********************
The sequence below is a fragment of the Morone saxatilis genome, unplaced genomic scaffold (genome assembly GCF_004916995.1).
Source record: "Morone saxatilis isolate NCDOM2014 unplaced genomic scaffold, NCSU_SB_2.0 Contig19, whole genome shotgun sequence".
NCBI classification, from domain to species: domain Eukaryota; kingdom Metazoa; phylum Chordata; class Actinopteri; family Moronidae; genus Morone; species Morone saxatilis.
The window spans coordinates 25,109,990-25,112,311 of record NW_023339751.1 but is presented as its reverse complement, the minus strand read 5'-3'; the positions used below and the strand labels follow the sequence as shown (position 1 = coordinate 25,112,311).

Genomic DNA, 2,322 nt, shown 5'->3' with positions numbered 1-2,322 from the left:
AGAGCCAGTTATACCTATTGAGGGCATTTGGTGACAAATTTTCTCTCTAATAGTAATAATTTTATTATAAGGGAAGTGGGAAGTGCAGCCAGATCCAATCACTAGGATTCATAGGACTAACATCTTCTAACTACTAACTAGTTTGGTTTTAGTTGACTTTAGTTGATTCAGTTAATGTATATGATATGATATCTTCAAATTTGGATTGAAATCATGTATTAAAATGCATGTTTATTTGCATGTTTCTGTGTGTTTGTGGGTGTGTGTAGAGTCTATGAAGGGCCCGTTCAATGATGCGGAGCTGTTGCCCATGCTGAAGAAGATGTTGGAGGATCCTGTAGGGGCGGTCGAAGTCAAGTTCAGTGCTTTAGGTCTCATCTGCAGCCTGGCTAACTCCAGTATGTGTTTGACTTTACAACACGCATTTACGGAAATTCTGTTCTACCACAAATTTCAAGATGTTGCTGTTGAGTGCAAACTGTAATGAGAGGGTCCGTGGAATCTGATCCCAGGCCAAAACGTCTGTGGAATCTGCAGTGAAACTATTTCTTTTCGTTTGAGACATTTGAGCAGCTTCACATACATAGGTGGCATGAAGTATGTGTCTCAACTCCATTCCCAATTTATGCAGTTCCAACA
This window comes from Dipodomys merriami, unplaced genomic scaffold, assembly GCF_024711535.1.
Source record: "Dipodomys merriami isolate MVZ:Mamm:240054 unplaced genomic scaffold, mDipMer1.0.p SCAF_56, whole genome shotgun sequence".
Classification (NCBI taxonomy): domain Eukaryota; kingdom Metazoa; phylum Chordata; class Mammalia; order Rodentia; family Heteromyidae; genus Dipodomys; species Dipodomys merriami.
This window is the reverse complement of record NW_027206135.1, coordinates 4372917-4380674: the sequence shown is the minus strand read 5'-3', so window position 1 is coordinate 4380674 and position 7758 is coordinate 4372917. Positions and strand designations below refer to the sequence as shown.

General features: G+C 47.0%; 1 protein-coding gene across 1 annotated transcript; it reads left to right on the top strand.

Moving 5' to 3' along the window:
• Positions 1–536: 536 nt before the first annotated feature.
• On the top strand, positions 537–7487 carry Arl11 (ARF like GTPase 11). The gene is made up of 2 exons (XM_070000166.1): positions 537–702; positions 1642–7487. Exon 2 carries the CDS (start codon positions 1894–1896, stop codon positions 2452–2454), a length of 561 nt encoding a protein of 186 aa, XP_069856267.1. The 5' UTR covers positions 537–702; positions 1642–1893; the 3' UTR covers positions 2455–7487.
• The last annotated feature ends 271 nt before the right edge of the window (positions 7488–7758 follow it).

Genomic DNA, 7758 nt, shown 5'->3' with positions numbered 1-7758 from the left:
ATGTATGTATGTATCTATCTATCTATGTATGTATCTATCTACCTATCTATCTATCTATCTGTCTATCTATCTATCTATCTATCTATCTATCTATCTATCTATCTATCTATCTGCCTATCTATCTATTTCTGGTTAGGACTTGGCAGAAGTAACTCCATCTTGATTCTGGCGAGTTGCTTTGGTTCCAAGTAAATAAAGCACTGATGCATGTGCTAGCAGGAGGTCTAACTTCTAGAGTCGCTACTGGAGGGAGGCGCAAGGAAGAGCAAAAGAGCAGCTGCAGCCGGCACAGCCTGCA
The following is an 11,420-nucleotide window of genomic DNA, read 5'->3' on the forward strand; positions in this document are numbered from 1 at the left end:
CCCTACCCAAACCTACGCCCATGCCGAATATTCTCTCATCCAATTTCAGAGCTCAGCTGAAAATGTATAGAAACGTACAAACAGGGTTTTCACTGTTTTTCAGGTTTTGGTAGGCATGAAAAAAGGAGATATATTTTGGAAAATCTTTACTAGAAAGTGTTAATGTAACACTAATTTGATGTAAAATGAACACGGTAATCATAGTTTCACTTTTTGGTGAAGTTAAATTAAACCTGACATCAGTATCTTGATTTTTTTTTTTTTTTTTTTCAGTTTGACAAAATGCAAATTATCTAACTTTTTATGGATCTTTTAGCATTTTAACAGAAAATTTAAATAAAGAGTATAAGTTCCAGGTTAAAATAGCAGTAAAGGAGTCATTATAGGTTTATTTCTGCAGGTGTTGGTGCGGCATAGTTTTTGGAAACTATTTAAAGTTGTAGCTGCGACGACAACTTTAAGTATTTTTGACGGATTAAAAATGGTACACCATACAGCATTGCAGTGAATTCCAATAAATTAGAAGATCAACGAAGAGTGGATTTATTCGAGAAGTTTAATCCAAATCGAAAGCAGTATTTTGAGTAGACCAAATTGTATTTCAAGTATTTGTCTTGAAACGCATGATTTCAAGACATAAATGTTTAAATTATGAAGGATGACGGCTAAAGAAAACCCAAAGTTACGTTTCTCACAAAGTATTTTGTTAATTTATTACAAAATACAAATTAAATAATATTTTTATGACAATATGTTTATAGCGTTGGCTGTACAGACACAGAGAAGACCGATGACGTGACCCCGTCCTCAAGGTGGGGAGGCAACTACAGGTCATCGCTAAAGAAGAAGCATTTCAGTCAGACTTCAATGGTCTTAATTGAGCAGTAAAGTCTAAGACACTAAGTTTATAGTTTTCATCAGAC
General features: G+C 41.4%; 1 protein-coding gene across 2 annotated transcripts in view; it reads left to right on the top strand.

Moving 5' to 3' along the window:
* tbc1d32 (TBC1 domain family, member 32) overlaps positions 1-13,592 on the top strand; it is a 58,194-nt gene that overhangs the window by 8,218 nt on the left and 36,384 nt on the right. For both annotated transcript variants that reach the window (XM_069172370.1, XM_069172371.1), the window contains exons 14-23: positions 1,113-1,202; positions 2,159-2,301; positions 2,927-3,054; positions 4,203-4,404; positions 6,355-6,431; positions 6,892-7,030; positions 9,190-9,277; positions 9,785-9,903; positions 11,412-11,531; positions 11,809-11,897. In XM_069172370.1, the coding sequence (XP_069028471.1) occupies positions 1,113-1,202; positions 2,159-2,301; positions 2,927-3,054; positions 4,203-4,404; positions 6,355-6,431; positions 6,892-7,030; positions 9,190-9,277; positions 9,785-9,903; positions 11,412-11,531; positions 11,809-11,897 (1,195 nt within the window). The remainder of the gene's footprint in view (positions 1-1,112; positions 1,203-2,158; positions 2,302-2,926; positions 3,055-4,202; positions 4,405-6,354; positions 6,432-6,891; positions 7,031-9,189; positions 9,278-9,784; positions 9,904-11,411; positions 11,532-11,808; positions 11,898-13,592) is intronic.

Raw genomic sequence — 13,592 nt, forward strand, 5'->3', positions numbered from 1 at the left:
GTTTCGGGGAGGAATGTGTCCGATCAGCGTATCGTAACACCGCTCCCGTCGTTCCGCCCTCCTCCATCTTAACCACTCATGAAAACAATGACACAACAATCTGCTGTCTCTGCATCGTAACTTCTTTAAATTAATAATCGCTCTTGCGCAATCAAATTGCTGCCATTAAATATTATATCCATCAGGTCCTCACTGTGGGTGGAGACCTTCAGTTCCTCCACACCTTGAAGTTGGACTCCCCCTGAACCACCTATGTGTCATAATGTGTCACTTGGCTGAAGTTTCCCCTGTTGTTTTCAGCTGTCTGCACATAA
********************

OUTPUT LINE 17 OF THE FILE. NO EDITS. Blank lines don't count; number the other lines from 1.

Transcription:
ATGTATGTATGTATCTATCTATCTATGTATGTATCTATCTACCTATCTATCTATCTATCTGTCTATCTATCTATCTATCTATCTATCTATCTATCTATCTATCTATCTATCTGCCTATCTATCTATTTCTGGTTAGGACTTGGCAGAAGTAACTCCATCTTGATTCTGGCGAGTTGCTTTGGTTCCAAGTAAATAAAGCACTGATGCATGTGCTAGCAGGAGGTCTAACTTCTAGAGTCGCTACTGGAGGGAGGCGCAAGGAAGAGCAAAAGAGCAGCTGCAGCCGGCACAGCCTGCA